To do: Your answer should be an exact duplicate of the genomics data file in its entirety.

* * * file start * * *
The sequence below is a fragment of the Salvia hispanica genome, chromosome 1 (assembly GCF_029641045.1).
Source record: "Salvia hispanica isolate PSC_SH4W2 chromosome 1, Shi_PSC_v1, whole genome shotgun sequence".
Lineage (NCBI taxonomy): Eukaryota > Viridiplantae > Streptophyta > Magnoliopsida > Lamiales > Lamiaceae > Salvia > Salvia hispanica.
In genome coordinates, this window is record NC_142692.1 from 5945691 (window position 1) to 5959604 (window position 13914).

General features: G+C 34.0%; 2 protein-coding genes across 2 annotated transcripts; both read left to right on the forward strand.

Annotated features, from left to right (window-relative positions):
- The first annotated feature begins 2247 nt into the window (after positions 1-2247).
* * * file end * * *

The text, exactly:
The sequence below is a fragment of the Salvia hispanica genome, chromosome 1 (assembly GCF_029641045.1).
Source record: "Salvia hispanica isolate PSC_SH4W2 chromosome 1, Shi_PSC_v1, whole genome shotgun sequence".
Lineage (NCBI taxonomy): Eukaryota > Viridiplantae > Streptophyta > Magnoliopsida > Lamiales > Lamiaceae > Salvia > Salvia hispanica.
In genome coordinates, this window is record NC_142692.1 from 5945691 (window position 1) to 5959604 (window position 13914).

General features: G+C 34.0%; 2 protein-coding genes across 2 annotated transcripts; both read left to right on the forward strand.

Annotated features, from left to right (window-relative positions):
- The first annotated feature begins 2247 nt into the window (after positions 1-2247).